Tuesday, September 18, 2012

Storage at Vuda Point

In a Ditch and all Wrapped up

Its open front and back to let the breeze through
Yesterday, Sapphire came out of the water and went into a ditch. She is resting on old tyres. Over the weekend I had been doing my best to get everything dry, and today did the final tidy up after removing the sails and the bimnini cover. I filled up the diesel tank to the top and taped over all the little slots in the mast that halyards emerge from to minimise the lielihood of rain getting into the boat through them and lastly, as  you can see in the photo I laid a cover over the boom and tied it to the toe rail in the hope of further reducing the likelihood of rain getting in. It was suggested I buy Kitty Litter and leave it in the boat to absorb moisture but I couldnt find any in Lautoka when I visited on Saturday.

However the best thing that Ive done in terms of getting Sapphire ready for the long lay-over and trying to make sure I dont return next year and find her in a mess again, is to recruit a charming elderly Indian man called Bharos to keep an eye on her for me. I came across him last Friday as I was wandering round the marina inspecting the boats that are here both in the water and already in the Trenches. It transpired he was doing  the rounds of a handful of boats that he was keeping an eye on for their absent owners, and later after further enquiries I learned he was well regarded and so asked him if he could add Sapphire to his List.

He comes to the marina every day except Sunday so will air the boat frequently and also keep leaves from blocking up the cockpit drains, birds from  making nests under the dodger and of course wasps from making theirs in the Hydrovane!  If water does get in he will get rid of it - and all this for $50 a month. Now I feel so much more relaxed about leaving the boat here.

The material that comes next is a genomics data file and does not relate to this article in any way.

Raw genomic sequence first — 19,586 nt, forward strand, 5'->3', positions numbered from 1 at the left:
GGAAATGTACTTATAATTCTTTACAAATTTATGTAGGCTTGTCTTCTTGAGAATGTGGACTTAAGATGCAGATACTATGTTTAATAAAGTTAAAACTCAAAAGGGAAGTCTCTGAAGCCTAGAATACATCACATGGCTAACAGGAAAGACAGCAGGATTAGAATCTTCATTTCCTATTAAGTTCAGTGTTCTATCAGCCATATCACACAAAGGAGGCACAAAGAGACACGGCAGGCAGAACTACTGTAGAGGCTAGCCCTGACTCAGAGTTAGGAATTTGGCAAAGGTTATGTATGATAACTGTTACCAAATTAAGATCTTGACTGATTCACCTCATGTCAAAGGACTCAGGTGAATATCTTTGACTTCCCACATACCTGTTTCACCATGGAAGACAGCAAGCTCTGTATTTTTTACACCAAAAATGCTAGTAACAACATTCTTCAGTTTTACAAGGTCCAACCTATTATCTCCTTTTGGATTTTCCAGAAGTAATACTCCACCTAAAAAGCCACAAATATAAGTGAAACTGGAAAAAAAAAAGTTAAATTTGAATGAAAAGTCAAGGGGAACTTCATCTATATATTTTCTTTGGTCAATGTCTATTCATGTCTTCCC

Apart from doing stuff on the boat I havent done much more than take the Bus into Lautoka a couple of times just to check it out and buy a few things.The Bus trip was fun as it went down a couple of No Exit roads that were rough and bumpy, past Cane Farms and the rural homes of mostly Indian people. ON the return on Monday the bus was packed with happy laughing school kids - in fact everyone here seems really happy! Lautoka was busy and had a much larger shopping district than I was expecting. I was surprised at the "Indian" feel of the place, as most of the shopkeepers seem to be Indians, and often one passed Indian  restarants and takeaway places that scented the air nearby with spice and the unmistakeable smells of Indian cooking.  I had a haircut for$4 ( $2 Australian) and later was told I paid double the usual Price! ( But the cheapest haircut Ive ever had was in Ethiopia - 24 cents!) There is also a huge Market where Fijians sell a massive variety and volume of local produce including all sorts of fish. While I was there on Saturday a huge Parade with marching Bands blocked off traffic in the main street for half and hour  - it was  a Rally for Jesus!
Drumming for Jesus
Ive  really enjoyed my little holiday here at Vuda Point - everyone is wonderfully friendly and helpful. Ive also enjoyed staying in the only "Apartment" at the Marina - I couldnt resist its nice little kitchen, bathroom, double bed and elevated view across the Marina, or the nearby Coffee shop and Restaurant. So I have slept well and eaten well, but now its time to get moving again.Tomorrow I fly to Auckland and at the end of the following week to Darwin to start work again. 

1 comment:

  1. David, Welcome back to dry land. What a trip!

    I suppose they store the boats that way to reduce windage from storms and requires less equipment (metal stands, etc.)

    Looking forward to following your continuing adventures.

    Solomons, MD USA